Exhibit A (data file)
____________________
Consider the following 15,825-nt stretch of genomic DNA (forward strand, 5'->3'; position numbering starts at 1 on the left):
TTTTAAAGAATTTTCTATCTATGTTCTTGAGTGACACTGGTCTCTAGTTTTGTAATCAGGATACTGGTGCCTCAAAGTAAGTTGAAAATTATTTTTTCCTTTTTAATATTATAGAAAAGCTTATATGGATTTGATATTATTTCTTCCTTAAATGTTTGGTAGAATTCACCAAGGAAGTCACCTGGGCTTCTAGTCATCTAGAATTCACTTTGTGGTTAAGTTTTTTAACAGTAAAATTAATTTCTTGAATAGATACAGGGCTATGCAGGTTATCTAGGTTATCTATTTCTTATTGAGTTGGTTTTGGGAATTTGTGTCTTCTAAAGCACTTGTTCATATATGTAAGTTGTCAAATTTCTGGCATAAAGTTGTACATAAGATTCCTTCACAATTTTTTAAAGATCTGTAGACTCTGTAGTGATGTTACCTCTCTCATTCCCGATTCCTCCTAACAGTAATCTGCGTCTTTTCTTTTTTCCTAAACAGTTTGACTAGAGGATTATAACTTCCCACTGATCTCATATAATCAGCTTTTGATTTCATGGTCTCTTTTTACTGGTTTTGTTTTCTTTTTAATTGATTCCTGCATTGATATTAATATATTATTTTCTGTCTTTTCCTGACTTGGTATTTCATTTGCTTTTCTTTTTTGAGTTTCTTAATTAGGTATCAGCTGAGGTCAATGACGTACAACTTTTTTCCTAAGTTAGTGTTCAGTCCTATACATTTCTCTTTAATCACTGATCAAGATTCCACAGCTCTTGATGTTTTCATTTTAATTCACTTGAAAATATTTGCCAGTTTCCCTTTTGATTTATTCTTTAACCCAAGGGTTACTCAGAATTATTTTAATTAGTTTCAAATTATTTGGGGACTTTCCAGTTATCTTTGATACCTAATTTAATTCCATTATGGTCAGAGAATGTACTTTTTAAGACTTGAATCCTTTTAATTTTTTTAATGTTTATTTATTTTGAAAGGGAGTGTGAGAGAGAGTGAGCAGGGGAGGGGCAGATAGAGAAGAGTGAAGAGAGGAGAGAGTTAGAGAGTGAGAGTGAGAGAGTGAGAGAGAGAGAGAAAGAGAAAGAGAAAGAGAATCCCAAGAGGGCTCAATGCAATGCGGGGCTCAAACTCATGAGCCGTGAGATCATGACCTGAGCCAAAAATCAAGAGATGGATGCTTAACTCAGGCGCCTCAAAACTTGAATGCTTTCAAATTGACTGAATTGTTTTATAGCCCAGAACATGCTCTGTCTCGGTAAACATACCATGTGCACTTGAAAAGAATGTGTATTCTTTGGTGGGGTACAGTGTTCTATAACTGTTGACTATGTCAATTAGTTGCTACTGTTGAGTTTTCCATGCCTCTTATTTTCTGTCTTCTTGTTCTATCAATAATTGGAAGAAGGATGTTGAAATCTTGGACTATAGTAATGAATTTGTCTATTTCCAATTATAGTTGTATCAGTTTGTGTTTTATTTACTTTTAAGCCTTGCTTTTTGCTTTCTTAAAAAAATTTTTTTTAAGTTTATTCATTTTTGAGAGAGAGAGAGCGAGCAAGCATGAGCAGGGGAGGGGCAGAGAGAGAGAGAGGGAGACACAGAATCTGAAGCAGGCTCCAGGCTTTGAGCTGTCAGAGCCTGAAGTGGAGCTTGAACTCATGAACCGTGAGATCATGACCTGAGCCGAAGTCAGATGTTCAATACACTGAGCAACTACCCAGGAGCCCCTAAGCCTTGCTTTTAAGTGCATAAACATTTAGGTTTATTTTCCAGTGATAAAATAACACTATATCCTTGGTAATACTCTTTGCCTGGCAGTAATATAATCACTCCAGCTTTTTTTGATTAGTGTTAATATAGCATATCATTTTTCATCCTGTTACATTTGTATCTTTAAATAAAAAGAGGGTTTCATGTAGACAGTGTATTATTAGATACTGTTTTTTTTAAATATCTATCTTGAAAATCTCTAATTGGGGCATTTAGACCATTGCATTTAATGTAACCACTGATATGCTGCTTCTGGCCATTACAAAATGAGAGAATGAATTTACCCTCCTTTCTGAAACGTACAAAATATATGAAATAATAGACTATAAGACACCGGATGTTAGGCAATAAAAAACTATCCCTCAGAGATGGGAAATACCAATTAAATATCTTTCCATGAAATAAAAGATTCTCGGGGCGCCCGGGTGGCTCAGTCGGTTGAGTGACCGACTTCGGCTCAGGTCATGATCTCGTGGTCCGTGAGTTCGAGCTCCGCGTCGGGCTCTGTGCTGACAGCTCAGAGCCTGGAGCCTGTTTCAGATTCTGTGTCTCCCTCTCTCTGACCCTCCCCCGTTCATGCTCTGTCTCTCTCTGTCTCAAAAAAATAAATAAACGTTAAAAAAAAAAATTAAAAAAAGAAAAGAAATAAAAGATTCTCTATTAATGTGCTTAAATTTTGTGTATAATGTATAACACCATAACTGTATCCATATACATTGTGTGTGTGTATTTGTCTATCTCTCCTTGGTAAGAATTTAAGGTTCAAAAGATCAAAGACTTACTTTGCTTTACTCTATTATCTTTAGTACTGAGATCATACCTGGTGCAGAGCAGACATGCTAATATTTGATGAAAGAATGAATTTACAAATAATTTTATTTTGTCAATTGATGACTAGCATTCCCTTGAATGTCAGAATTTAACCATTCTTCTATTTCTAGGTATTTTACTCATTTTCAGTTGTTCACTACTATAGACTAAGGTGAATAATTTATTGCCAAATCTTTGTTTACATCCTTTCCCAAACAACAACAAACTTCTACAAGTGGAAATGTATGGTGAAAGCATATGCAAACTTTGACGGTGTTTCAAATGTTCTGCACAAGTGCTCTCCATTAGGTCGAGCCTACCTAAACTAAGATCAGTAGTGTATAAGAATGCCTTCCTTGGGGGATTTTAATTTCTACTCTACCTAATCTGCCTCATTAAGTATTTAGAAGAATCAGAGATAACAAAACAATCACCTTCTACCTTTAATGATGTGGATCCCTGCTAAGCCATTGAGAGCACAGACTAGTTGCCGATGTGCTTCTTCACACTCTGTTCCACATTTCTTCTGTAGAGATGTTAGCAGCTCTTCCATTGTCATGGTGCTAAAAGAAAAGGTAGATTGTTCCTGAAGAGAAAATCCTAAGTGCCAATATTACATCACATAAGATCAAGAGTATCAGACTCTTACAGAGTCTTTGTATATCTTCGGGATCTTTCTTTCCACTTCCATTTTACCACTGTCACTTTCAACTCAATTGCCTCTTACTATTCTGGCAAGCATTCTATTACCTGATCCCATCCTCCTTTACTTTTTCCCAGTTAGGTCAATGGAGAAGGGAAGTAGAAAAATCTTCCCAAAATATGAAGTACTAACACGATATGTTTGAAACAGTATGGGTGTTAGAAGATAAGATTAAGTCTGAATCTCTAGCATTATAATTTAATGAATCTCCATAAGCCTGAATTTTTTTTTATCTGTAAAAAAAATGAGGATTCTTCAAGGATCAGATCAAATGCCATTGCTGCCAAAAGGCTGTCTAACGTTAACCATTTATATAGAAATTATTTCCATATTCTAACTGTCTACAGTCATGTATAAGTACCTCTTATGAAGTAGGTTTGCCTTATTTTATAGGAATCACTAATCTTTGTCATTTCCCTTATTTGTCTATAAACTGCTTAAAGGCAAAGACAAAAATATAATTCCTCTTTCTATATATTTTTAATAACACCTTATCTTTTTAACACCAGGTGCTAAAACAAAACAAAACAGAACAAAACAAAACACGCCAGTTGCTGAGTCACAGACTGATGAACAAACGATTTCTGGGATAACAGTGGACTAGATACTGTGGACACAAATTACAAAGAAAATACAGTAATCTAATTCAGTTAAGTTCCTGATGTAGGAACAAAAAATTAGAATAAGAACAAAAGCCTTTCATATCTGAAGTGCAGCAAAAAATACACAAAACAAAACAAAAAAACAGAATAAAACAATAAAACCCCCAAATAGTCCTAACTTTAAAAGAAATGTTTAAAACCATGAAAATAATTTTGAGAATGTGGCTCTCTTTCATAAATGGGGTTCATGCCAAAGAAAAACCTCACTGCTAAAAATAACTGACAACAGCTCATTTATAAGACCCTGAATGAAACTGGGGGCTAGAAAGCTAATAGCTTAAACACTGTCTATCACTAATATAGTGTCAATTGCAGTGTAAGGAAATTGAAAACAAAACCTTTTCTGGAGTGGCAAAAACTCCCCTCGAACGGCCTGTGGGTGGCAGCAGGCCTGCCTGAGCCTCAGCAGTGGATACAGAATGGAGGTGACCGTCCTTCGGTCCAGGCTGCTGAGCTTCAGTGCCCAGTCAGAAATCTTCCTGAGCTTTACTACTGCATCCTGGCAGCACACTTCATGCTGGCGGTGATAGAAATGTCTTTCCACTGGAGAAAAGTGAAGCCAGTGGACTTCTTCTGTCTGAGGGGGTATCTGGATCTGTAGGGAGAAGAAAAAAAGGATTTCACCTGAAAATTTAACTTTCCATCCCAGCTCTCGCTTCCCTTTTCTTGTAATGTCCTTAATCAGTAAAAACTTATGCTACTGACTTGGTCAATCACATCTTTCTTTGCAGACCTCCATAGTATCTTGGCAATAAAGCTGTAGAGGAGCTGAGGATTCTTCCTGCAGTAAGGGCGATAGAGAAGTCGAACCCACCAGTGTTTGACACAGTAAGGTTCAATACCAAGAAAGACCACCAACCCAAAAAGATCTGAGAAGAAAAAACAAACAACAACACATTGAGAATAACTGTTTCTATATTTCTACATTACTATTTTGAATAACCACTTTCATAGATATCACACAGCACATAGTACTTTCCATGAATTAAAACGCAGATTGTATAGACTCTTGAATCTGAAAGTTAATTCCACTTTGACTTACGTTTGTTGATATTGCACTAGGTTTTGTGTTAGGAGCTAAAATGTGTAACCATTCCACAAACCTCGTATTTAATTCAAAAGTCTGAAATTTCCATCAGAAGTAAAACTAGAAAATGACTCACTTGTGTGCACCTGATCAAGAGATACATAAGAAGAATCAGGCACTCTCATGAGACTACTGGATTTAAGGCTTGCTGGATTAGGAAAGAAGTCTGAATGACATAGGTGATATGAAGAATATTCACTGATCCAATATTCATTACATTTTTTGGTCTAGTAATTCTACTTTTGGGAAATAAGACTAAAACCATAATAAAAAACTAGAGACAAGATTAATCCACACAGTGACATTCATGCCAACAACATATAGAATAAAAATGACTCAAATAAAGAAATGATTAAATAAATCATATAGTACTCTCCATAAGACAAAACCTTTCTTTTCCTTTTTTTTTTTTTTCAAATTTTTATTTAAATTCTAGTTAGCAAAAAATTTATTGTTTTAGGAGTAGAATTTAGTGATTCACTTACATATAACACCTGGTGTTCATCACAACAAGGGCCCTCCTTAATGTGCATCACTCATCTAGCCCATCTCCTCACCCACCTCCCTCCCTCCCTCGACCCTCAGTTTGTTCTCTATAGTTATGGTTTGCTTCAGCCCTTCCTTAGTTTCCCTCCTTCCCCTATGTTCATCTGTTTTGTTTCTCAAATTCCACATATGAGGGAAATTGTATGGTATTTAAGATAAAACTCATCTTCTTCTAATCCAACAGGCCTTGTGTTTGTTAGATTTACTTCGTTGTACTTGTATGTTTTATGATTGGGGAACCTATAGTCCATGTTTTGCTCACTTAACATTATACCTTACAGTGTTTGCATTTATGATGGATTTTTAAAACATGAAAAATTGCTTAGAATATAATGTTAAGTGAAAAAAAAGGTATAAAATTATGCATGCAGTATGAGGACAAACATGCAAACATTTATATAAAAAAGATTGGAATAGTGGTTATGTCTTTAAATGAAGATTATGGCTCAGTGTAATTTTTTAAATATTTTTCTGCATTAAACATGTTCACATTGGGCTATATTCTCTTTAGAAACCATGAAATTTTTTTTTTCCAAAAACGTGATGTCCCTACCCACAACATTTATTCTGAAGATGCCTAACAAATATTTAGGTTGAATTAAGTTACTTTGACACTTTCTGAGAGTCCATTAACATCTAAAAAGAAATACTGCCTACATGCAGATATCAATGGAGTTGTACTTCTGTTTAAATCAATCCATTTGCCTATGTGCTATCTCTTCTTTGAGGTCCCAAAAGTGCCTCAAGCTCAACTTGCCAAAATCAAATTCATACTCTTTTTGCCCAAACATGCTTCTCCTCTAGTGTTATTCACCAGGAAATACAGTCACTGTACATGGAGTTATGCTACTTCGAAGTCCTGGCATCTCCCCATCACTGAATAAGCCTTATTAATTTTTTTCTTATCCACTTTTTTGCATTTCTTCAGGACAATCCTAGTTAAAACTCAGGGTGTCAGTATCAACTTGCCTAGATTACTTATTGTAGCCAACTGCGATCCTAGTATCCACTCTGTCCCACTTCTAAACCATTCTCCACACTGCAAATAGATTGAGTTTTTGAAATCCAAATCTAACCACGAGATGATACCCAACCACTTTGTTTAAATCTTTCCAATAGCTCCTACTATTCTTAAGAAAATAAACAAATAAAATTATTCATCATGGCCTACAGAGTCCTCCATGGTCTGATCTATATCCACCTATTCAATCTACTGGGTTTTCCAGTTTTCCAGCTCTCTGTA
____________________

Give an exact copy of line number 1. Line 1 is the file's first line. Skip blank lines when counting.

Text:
Consider the following 15,825-nt stretch of genomic DNA (forward strand, 5'->3'; position numbering starts at 1 on the left):